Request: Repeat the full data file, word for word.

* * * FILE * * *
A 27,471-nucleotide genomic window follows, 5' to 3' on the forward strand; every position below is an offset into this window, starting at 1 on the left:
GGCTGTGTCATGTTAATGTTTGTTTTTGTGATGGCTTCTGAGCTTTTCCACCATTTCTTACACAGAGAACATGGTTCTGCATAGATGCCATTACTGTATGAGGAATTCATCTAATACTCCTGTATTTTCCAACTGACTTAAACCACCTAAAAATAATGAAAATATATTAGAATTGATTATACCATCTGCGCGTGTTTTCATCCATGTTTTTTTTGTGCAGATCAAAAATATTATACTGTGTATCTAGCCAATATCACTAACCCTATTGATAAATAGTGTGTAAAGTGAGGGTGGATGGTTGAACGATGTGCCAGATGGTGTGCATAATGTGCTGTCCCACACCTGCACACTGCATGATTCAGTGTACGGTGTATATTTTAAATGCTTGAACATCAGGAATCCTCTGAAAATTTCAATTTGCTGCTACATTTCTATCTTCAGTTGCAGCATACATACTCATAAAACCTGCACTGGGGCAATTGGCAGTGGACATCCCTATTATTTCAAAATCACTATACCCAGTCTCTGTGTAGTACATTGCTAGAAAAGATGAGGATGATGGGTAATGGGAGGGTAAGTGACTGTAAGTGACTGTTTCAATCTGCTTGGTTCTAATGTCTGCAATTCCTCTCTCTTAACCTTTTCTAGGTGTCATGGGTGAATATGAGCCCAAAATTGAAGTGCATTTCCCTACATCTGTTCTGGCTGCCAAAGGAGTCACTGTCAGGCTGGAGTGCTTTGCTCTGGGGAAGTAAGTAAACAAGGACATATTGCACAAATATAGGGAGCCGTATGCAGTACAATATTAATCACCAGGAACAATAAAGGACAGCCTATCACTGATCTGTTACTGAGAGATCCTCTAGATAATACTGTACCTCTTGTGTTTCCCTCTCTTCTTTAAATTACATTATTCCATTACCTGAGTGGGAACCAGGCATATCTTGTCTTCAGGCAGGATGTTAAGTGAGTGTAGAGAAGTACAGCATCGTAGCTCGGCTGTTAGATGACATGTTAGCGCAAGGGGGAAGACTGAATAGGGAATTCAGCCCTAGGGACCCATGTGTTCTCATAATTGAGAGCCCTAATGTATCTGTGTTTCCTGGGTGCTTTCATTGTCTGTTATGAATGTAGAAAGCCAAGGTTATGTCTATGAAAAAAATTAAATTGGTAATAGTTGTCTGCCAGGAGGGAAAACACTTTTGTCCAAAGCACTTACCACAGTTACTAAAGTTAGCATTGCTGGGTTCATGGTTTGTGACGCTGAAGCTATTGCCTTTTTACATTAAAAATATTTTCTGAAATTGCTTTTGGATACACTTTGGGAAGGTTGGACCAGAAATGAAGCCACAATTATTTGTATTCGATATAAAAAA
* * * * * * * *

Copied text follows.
A 27,471-nucleotide genomic window follows, 5' to 3' on the forward strand; every position below is an offset into this window, starting at 1 on the left:
GGCTGTGTCATGTTAATGTTTGTTTTTGTGATGGCTTCTGAGCTTTTCCACCATTTCTTACACAGAGAACATGGTTCTGCATAGATGCCATTACTGTATGAGGAATTCATCTAATACTCCTGTATTTTCCAACTGACTTAAACCACCTAAAAATAATGAAAATATATTAGAATTGATTATACCATCTGCGCGTGTTTTCATCCATGTTTTTTTTGTGCAGATCAAAAATATTATACTGTGTATCTAGCCAATATCACTAACCCTATTGATAAATAGTGTGTAAAGTGAGGGTGGATGGTTGAACGATGTGCCAGATGGTGTGCATAATGTGCTGTCCCACACCTGCACACTGCATGATTCAGTGTACGGTGTATATTTTAAATGCTTGAACATCAGGAATCCTCTGAAAATTTCAATTTGCTGCTACATTTCTATCTTCAGTTGCAGCATACATACTCATAAAACCTGCACTGGGGCAATTGGCAGTGGACATCCCTATTATTTCAAAATCACTATACCCAGTCTCTGTGTAGTACATTGCTAGAAAAGATGAGGATGATGGGTAATGGGAGGGTAAGTGACTGTAAGTGACTGTTTCAATCTGCTTGGTTCTAATGTCTGCAATTCCTCTCTCTTAACCTTTTCTAGGTGTCATGGGTGAATATGAGCCCAAAATTGAAGTGCATTTCCCTACATCTGTTCTGGCTGCCAAAGGAGTCACTGTCAGGCTGGAGTGCTTTGCTCTGGGGAAGTAAGTAAACAAGGACATATTGCACAAATATAGGGAGCCGTATGCAGTACAATATTAATCACCAGGAACAATAAAGGACAGCCTATCACTGATCTGTTACTGAGAGATCCTCTAGATAATACTGTACCTCTTGTGTTTCCCTCTCTTCTTTAAATTACATTATTCCATTACCTGAGTGGGAACCAGGCATATCTTGTCTTCAGGCAGGATGTTAAGTGAGTGTAGAGAAGTACAGCATCGTAGCTCGGCTGTTAGATGACATGTTAGCGCAAGGGGGAAGACTGAATAGGGAATTCAGCCCTAGGGACCCATGTGTTCTCATAATTGAGAGCCCTAATGTATCTGTGTTTCCTGGGTGCTTTCATTGTCTGTTATGAATGTAGAAAGCCAAGGTTATGTCTATGAAAAAAATTAAATTGGTAATAGTTGTCTGCCAGGAGGGAAAACACTTTTGTCCAAAGCACTTACCACAGTTACTAAAGTTAGCATTGCTGGGTTCATGGTTTGTGACGCTGAAGCTATTGCCTTTTTACATTAAAAATATTTTCTGAAATTGCTTTTGGATACACTTTGGGAAGGTTGGACCAGAAATGAAGCCACAATTATTTGTATTCGATATAAAAAA